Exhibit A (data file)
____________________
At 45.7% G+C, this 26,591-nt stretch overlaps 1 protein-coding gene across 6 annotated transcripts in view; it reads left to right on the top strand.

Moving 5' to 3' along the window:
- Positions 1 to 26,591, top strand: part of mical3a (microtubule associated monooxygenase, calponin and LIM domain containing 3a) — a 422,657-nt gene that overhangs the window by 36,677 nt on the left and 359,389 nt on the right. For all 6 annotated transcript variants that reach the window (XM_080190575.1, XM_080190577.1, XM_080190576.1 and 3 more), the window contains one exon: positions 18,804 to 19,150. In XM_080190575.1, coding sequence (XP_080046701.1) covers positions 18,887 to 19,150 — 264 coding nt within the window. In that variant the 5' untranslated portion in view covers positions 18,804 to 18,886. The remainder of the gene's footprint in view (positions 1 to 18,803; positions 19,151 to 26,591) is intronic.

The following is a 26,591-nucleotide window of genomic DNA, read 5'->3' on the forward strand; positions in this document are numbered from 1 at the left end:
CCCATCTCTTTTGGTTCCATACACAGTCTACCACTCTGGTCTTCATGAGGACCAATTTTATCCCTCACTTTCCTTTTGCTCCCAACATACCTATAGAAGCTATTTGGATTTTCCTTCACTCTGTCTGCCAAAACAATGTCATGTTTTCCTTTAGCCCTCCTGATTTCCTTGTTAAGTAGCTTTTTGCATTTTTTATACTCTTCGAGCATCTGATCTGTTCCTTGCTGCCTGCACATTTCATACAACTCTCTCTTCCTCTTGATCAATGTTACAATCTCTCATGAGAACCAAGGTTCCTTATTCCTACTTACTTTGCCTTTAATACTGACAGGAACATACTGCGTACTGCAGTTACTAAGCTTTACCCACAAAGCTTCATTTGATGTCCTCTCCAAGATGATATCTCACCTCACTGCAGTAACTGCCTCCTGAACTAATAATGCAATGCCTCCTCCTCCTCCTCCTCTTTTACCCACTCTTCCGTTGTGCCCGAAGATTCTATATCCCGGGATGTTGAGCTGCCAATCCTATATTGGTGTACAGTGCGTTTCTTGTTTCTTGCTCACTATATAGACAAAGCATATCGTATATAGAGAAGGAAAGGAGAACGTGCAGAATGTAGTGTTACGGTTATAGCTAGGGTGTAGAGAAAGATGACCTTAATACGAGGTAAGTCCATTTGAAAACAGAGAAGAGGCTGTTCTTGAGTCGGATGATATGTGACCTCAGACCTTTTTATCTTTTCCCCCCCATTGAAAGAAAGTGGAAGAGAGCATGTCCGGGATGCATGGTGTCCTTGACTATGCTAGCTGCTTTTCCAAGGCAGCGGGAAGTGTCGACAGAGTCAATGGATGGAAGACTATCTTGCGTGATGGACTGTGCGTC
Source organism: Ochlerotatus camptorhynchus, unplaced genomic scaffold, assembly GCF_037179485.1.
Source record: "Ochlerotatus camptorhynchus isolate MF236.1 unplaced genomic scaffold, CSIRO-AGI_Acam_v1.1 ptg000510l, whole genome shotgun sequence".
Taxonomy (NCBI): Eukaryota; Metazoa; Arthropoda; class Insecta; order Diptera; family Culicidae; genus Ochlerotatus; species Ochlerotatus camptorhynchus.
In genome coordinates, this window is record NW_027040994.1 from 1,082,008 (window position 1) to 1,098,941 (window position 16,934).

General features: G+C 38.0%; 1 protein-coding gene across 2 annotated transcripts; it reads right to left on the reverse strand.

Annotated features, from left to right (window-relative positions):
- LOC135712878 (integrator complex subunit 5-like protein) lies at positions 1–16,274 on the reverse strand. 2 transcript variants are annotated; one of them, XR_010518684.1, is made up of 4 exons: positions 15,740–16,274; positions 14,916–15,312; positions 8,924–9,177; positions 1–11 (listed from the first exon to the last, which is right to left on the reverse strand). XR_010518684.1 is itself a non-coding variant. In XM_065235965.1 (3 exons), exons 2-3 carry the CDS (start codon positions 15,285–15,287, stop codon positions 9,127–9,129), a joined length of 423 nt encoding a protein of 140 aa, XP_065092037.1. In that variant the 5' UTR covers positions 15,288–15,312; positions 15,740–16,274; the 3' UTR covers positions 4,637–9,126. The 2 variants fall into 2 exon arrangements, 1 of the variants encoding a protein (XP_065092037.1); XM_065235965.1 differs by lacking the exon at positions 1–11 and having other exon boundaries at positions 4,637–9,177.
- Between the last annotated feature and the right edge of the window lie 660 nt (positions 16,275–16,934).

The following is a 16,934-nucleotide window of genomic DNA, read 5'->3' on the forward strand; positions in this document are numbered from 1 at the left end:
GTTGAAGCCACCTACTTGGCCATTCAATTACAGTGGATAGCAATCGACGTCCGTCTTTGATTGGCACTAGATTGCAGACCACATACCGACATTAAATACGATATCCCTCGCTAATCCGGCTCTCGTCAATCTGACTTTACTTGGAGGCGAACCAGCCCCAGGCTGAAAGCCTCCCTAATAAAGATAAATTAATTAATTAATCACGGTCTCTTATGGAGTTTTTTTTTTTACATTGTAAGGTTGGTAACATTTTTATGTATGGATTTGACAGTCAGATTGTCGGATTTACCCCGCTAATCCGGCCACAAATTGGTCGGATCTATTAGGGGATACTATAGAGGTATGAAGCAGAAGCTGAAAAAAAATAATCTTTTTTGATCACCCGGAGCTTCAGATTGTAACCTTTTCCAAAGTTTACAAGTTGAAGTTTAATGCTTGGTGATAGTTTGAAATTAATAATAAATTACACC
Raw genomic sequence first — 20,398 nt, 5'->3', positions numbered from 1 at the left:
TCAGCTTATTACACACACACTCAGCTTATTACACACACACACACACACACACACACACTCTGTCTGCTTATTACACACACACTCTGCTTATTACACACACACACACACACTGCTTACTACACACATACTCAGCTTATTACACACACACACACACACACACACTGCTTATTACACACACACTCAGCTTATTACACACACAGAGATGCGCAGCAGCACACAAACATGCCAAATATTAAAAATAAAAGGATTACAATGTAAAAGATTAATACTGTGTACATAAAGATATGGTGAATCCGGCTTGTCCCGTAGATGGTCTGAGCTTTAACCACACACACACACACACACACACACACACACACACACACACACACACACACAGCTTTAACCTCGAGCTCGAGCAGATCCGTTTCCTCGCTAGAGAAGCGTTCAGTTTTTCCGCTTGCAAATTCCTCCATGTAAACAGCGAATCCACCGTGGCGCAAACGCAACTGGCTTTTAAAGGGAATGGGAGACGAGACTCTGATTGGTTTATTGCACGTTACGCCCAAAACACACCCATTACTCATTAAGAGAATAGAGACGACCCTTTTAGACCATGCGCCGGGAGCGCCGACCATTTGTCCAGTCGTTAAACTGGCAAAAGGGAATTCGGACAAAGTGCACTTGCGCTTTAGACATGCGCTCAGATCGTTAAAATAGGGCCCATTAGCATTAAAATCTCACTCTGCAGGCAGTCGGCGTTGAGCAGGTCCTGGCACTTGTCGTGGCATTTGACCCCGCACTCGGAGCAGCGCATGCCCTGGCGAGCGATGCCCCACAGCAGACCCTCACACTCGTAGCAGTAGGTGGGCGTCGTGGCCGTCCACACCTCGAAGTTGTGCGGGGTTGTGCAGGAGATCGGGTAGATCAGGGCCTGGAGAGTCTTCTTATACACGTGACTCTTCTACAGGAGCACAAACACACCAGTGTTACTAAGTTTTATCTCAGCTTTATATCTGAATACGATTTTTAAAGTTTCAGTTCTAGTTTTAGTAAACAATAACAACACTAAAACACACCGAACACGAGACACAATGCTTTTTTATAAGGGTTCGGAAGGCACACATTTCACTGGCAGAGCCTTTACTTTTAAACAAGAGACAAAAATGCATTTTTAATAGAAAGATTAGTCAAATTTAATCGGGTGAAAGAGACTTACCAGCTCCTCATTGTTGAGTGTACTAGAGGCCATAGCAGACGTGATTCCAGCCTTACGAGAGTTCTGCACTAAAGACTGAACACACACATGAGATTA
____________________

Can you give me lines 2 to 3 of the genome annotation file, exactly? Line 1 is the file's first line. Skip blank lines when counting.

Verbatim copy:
Moving 5' to 3' along the window:
- Positions 1 to 26,591, top strand: part of mical3a (microtubule associated monooxygenase, calponin and LIM domain containing 3a) — a 422,657-nt gene that overhangs the window by 36,677 nt on the left and 359,389 nt on the right. For all 6 annotated transcript variants that reach the window (XM_080190575.1, XM_080190577.1, XM_080190576.1 and 3 more), the window contains one exon: positions 18,804 to 19,150. In XM_080190575.1, coding sequence (XP_080046701.1) covers positions 18,887 to 19,150 — 264 coding nt within the window. In that variant the 5' untranslated portion in view covers positions 18,804 to 18,886. The remainder of the gene's footprint in view (positions 1 to 18,803; positions 19,151 to 26,591) is intronic.